Bowls, as many coaches rightly stress, is a drawing game. That is, the great majority of winning shots and positions are earned by good, solid, dependable, skilful drawn shots. What’s more, until you can get the steady draw fixed in your mind (and preferably also your arm!) you can’t expect to play the heavier shots well, as they are all really variants of the basic draw. Generally speaking, the more weight you put into a shot the tighter the line that you’ll need – but to calibrate that sort of change you need a mental reference to the baseline of the draw.
It’s a bit of a truism that bowls is a game of line and length. That’s why golfers usually make good bowlers – they are used to reading the line of a putt and judging the correct weight, with the ball travelling along a line that isn’t always the shortest route to the hole. A different kind of bowler (the cricketing type) will also be told to concentrate on getting line and length right. Our own sport of bowls very definitely relies on these two L’s.
It does also involve a third L, however – luck! All sports have some element of luck, whether it’s the bounce of the ball in rugby or the golfer’s errant tee shot which rebounds on to the fairway from a tree. In bowls, as in all true sports, the skill factor far outweighs the luck element, but there are still times when you can benefit or suffer from unlikely events.
The most obvious case is when someone plays a heavy shot which is going well wide of the target until it hits a bowl that is nowhere near the head and is deflected in to get the shot. It happened to me recently, on the second end of a match against really good opponents, and one in which victory would win us the league. We were lying shot with a perfect bowl right behind the jack. The opposing skip had the last bowl of the end, and sent a runner a yard wide – but it wicked off a side bowl, cannoned into the head to remove our shot bowl and ended up sitting there as one of three scoring shots As a footnote, we lost the match by two…
Now, when this happens, there are several ways of dealing with it. The first is to express annoyance, either verbally or with a pronounced shake of the head or rolling of eyes. A second way is to keep quiet or mutter to yourself and carry on thinking about it. Neither of these methods will do you any good. I know this because I spent years wasting my time on them, especially the second.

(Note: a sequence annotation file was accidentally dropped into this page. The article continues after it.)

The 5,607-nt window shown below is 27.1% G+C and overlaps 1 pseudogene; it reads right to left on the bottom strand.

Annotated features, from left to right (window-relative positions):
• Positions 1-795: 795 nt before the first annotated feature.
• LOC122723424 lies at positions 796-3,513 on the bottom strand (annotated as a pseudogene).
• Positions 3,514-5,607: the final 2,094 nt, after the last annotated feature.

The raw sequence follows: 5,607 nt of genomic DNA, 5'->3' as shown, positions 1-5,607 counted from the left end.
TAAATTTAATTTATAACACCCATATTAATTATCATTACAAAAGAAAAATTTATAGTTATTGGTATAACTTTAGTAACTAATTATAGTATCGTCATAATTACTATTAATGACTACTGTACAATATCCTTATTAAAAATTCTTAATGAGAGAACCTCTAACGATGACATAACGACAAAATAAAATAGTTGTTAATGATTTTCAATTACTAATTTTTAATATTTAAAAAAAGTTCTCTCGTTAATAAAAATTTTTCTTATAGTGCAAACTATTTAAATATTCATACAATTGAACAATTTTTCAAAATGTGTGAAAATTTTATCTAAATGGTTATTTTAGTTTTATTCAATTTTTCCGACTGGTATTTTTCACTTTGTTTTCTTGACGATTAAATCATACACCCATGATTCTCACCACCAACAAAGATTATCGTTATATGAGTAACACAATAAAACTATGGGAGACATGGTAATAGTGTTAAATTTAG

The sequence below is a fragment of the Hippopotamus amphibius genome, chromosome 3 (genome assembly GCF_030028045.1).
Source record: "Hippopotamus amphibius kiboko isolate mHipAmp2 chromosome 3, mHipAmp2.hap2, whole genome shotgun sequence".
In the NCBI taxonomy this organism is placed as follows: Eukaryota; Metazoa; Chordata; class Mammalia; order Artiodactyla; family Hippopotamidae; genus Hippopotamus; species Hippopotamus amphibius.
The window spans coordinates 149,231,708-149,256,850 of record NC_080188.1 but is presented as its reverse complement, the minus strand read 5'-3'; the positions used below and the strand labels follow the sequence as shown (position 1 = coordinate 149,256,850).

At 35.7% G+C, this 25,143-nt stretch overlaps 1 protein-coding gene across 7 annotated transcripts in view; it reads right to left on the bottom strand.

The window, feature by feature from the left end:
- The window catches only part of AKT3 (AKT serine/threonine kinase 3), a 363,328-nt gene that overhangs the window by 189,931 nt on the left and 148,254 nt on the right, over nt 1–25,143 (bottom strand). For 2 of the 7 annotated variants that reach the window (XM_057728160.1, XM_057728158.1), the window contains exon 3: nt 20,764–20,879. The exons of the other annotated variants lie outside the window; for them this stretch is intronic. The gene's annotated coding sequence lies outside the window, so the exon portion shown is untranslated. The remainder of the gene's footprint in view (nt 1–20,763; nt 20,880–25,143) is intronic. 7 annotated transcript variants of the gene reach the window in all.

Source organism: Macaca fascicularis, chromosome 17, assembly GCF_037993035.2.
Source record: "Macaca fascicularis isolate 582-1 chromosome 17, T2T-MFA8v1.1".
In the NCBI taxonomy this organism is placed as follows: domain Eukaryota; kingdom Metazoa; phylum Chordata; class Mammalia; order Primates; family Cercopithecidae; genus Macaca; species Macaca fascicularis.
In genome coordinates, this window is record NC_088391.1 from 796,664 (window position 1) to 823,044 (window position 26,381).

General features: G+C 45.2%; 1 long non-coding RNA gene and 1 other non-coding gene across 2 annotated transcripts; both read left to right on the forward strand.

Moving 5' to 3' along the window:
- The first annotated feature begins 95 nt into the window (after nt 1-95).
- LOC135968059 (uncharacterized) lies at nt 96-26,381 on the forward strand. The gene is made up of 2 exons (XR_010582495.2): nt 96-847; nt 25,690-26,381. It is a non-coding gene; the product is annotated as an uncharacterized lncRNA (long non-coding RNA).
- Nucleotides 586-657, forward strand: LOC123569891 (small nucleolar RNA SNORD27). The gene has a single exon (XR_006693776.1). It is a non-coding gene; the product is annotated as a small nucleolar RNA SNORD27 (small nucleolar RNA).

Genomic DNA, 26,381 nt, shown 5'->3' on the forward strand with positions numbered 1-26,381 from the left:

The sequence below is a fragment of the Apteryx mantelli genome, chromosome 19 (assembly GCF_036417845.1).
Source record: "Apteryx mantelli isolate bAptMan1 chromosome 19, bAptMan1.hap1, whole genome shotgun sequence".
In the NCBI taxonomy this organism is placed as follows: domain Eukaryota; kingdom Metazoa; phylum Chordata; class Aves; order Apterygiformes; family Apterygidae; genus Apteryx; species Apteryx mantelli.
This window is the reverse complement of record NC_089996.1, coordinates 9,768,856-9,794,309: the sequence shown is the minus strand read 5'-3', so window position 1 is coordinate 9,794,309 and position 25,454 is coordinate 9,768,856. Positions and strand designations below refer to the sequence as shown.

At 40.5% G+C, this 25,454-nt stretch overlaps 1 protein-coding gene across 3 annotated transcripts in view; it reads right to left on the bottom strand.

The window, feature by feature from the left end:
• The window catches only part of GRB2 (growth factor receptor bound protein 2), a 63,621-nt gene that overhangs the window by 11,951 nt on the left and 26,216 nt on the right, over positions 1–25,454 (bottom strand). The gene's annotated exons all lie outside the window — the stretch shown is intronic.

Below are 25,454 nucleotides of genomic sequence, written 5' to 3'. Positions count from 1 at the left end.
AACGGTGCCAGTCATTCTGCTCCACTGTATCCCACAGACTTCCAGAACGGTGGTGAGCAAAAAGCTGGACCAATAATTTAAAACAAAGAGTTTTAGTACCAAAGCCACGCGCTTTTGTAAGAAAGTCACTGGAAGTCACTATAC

It’s better by far to accept it (“It’s not how, it’s how many”) and remind yourself of how often you’ve benefited that way yourself. It’s also broadly true that such things even out over time, although you can’t always expect it to average out over a short period like one match.
As I mentioned in the post on etiquette, the thing to avoid at all costs is applauding when a lucky shot comes off, or when an opponent promotes one of your own bowls to be the shot when it didn’t really deserve it.
The other thing to bear in mind, though, is that while a wild “wick” is generally seen as a fluke, earning at most embarrassed laughter, there is scope for deliberate wicks, rubs or edges (depending on your choice of word). Indeed, the better a player you are, the more you will use or expect these deliberate shots – played rather as snooker players will use angles to play an “in-off”.
Sometimes a back-end player will play a bowl that is slightly heavy but which is calculated to shake things up a bit. If the bowls are sitting right, he may miss the ideal target but still get a result with Plan B (if it turns out to be Plan G we can safely say that it was indeed a fluke). But it’s important to learn when shots are genuine attempts to finish “in the area” as opposed to being lucky ricochets.
Indeed, if the bowls are set up in a promising position there’s nothing at all wrong with looking to slide off them, or deliberately give a bowl a glancing touch to finish up where you want. After all, no one criticises footballers for a glancing header, or suggests they should have met it full on. No, this is a part of the game to be developed, and if anyone sounds scornful about such an intended glide, played at just over the drawing weight, all they’re doing is revealing their own lack of knowledge.
This is the sort of shot where your skip might be pointing to a bowl and saying “You can use this bowl”. Even if you don’t get the clever edge, a full-on contact will likely push it forward, so you have every chance of a result.
That sort of full-on contact to push a bowl in is also called promotion. Again, this is a perfectly valid tactic – your skip may well be pointing to two bowls in front of the head and advising you that they are both “yours” (in other words, don’t be afraid of hitting them on the draw). This is something else you can practise, especially as you know that if you can hit your previous bowl you have a very consistent line. But again, do remember that while this sort of shot can earn applause, you need to keep mum if the opponents do it for you by mistake. Losing a match would be one thing; you don’t want to lose friends as well!